United Nations Secretary-General Kofi Annan today urged civil society groups meeting in New York to keep making their voices heard and to hold governments – and the UN – responsible for the obligations and promises that had been made to ensure a safer, prosperous and more equitable world for all.
“You are essential partners and without you as advocates, we would not be where we are on some of the issues on the agenda today,” Mr. Annan said, wrapping up the General Assembly’s historic two-day hearings with non-governmental organizations (NGOs), civil society groups and the private sector.
The 191-member Assembly opened its first-ever interactive sessions with civil society groups yesterday to hear proposals on security, human rights, development and UN renewal, ahead of a landmark summit in September commemorating the world body's 60th anniversary.
The hearings coincided with the ongoing closed-door negotiations among UN Member States preparing for the summit, which will kick off on 14 September with a mid-term review of worldwide efforts to achieve the Millennium Development Goals (MDGs), a set of ambitious targets, ranging from halving extreme poverty, to halting the spread of HIV/AIDS and to providing universal primary education, all by 2015.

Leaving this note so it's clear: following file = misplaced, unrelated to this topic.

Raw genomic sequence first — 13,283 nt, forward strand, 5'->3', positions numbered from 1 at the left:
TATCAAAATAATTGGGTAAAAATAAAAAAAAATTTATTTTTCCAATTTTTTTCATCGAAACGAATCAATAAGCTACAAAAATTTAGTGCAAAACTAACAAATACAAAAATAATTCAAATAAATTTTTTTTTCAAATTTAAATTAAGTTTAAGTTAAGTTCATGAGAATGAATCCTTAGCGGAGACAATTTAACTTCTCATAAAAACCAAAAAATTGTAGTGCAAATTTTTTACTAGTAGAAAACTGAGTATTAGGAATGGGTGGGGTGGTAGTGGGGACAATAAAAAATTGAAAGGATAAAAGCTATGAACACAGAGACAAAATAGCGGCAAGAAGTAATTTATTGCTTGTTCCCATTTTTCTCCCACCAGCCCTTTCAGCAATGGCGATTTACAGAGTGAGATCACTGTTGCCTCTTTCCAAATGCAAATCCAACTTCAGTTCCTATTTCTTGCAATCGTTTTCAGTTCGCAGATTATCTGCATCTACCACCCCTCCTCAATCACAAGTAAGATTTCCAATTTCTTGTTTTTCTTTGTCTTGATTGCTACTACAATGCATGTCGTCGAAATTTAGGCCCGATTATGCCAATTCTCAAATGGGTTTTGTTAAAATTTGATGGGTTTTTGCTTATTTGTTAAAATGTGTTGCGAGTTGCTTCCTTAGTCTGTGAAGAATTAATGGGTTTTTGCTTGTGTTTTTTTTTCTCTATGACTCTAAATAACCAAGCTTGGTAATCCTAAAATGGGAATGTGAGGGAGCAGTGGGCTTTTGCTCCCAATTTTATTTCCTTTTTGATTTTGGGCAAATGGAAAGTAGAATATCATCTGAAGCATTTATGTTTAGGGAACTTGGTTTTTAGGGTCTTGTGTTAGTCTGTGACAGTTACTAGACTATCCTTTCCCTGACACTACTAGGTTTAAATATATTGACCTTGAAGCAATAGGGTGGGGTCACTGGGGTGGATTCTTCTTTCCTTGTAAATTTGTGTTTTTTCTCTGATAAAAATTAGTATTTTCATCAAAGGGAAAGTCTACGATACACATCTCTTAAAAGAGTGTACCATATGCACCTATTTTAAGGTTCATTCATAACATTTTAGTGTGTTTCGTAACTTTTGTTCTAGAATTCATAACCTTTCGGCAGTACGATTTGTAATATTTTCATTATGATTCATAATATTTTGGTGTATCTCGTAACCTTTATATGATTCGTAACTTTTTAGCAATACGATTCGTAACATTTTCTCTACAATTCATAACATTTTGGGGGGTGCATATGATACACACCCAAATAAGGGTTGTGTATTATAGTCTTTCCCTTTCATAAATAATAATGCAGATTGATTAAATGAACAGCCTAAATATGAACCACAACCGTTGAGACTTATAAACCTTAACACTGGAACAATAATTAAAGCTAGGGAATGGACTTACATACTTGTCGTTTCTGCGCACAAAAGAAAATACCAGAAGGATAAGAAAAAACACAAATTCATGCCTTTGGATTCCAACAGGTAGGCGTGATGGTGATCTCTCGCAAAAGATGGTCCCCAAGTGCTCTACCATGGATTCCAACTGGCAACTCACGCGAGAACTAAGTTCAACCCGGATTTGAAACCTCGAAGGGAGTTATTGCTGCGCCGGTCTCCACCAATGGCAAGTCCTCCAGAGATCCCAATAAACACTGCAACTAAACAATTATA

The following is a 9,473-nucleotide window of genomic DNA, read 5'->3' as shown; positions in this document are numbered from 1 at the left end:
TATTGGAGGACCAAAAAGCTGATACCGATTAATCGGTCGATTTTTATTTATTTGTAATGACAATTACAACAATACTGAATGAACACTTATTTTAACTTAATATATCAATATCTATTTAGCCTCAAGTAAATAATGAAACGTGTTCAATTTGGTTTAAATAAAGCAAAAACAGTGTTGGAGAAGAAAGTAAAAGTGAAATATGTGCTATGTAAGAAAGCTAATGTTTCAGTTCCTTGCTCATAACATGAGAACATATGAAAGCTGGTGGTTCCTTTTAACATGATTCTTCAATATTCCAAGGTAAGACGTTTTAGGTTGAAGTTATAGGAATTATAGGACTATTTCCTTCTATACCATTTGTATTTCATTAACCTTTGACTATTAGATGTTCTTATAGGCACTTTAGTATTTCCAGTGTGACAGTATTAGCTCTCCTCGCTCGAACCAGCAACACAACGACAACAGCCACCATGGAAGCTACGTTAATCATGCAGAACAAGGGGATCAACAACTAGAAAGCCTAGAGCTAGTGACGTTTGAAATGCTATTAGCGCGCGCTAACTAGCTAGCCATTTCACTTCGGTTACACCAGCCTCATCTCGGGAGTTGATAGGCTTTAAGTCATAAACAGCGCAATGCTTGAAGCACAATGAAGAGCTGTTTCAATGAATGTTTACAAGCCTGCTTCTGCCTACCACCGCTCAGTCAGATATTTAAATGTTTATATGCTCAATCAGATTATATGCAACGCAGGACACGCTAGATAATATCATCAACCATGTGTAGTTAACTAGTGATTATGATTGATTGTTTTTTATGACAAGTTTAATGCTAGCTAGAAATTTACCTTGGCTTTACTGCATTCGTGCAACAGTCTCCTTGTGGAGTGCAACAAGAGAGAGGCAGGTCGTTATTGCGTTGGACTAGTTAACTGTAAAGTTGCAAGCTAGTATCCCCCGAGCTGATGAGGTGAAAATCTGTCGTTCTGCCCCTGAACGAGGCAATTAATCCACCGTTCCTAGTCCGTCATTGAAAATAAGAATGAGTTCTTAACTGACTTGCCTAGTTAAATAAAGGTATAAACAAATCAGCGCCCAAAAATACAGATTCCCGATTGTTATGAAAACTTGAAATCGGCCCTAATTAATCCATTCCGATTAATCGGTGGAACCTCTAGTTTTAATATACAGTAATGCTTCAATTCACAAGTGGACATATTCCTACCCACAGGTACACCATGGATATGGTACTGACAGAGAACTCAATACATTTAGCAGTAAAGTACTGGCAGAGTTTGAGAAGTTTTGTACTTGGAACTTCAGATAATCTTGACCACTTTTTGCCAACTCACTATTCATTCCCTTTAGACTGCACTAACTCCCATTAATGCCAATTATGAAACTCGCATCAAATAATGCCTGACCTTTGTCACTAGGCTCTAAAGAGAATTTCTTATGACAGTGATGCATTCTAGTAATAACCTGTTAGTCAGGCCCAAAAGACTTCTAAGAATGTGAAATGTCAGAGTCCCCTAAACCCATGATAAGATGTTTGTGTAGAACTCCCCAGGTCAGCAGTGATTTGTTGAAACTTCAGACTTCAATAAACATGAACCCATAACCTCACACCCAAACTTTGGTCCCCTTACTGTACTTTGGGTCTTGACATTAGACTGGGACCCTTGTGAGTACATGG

World leaders gathering at the UN will also have what Secretary-General Kofi Annan says is "once-in-a generation" opportunity to make the world body more efficient at tackling global problems by adopting the reforms he proposed in his landmark report In Larger Freedom, which he introduced to the Assembly in March.
“As a civil society and as individuals you have quiet a lot of power and you know how to use it. And when you mobilize you usually get results,” Mr. Annan said this afternoon, adding: “Your overall message is loud and clear: to build a more prosperous, just and peaceful world, we need Member States to take bold actions here in September.”
“We need your support. We are counting on you, and many around the world are counting on you particularly the poor the weak the frightened and the intimidated, who have no voice or representation in powerful chambers,” he said.
Assembly President Jean Ping of Gabon said that there was no doubt that the hearings of the past-two days would have an impact on the outcome of the 2005 World Summit. Since the draft outcome for the high-level plenary will be a consensus document, every topic raised during the hearings cannot be reflected exactly as discussed in hearings, he said – but this does not make the contributions of participants less important.
“The time has come, he said, “to collectively grapple with all the threats and challenges that humanity is confronting if we are going to build a more peaceful, a more fair world based on solidarity. We will succeed all the more easily if the Member States and the non-governmental organizations, civil society and the private sector manage to work together with a genuine spirit of partnership.”